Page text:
Truist spending $1.8 billion on tech, customer service upgrades

Truist Financial in Charlotte, N.C., has provided its first estimate — $1.8 billion — of how much it’s spending on initiatives to strengthen profits over the long term.

The $509 billion-asset company, formed by the December 2019 merger of BB&T and SunTrust Banks, has already incurred about $725 million of those expenses, leaving nearly $1.1 billion to be spent over the next two years. Those costs are on top of $2.1 billion in merger-related expenses tied to things such as severance and systems conversions.

“We are investing more than what we originally thought, but we think these are the right investments … all for the right reasons,” Daryl Bible, Truist’s chief financial officer, said Thursday during a conference call to discuss quarterly results.

Those investments include the creation of new delivery systems for commercial loans and mortgages, with executives making the argument that the upgrades will create better client experiences and will lead to more loan applications.

Truist executives fielded several questions about the $1.8 billion figure, and John Pancari, an analyst at Evercore, wrote in a note to clients that the amount “appears higher than expected.”

“We’re making a lot of investments in the company as we are moving forward, and you’re seeing it in the results,” Bible said in response to one question about the planned expenditures. “Look at our revenues. Look at the account growth that we’re getting. We’re doing really, really well in the midst of a lot of conversions.”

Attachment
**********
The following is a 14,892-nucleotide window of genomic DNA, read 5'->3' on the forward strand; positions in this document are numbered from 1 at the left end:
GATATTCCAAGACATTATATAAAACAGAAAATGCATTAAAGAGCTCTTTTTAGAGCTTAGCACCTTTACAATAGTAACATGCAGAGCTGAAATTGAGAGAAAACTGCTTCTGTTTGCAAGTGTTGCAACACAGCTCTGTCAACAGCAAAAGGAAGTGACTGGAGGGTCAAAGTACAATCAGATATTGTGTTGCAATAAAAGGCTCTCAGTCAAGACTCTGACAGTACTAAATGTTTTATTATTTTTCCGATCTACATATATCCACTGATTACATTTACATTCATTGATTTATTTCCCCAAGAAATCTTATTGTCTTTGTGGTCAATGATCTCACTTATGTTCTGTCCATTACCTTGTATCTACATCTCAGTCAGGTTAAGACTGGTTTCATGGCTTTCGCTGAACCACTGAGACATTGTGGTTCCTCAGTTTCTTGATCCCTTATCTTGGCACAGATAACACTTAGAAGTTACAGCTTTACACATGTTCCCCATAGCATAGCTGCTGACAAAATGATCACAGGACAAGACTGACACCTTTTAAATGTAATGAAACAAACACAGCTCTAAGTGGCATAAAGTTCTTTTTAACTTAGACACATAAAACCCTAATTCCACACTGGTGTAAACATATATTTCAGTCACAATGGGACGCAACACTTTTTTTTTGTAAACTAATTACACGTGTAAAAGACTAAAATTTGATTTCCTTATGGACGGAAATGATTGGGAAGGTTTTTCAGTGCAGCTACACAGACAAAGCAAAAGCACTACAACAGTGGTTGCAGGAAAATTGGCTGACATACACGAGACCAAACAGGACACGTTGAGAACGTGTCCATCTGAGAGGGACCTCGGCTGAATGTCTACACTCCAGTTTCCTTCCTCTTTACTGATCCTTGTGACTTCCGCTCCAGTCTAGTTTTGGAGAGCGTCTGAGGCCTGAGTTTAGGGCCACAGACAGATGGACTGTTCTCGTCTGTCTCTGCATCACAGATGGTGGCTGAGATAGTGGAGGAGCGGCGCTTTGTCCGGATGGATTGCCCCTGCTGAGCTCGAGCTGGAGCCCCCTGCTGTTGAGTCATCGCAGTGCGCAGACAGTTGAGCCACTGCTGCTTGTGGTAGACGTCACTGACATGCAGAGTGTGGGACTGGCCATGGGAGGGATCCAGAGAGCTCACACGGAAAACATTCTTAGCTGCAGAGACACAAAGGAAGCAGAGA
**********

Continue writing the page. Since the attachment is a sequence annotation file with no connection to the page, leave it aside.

Kelly King, Truist’s chairman and CEO, put his own spin on the spending.

“It’s just like if your car is kind of run down and run out with 200,000 miles, you buy a new car,” King said during the call. “You see the benefit of that in terms of driving experiences, less breakdowns, et cetera, et cetera. So it is an investment.”

Truist’s net income increased by 17% in the fourth quarter from a quarter earlier to $1.3 billion. Revenue rose by 1.4% to nearly $5.7 billion, led by a 3.4% increase in fee income. The loan-loss provision fell by 58% to $177 million.

The company reported some positive signs on credit quality. Loans operating under some form of payment relief such as deferrals fell by 42% to $4 billion. About 97% of the commercial clients and 91% of consumers that exited relief programs have paid off their balances or are current with their loans.

Loan balances to industries hit hardest by the pandemic fell by 2.6% to $27.1 billion, or 9% of total loans on Dec. 31. Balances for hotels, resorts and cruise lines decreased by 4% to $6.5 billion, while loans to oil-and-gas companies fell by 5.6% to $4.9 billion.

However, Truist said the amount of student loans that are 90 days past due nearly doubled to $1.1 billion. The company said it plans to sell a $1 billion portfolio of small loans.

Total loans fell by 2% to $306 billion.

The company continued to forge ahead with its three-year integration plan, closing 104 branches and cutting 1,300 jobs in the fourth quarter. A pilot program for its digital platform is set to begin in the second quarter.

Executives said they plan to close about 800 branches as part of the merger integration, including 226 this quarter. Truist’s workforce has shrunk by 8% since the deal was announced in early 2019.

The company held firm to its goal to cut $1.6 billion in annual expenses by late 2022, with about $1 billion of those cuts achieved over the next four quarters.

“Most of the hard work will be done by the end of this year,” Kelly King, Truist’s chairman and CEO, said during the call.

King also echoed other big-bank CEOs’ optimistic outlook for the economy.

“I fully expect by the time we head towards the fall and end of the year you’re going to be really surprised in terms of how robust this economy is,” King said.

“That will show up in terms of commercial loan activity in a very big way,” he added. “You’ll likely to see more residential loan growth than we would have expected in a slower economy. And, certainly, you will see it in terms of insurance activity as well.”


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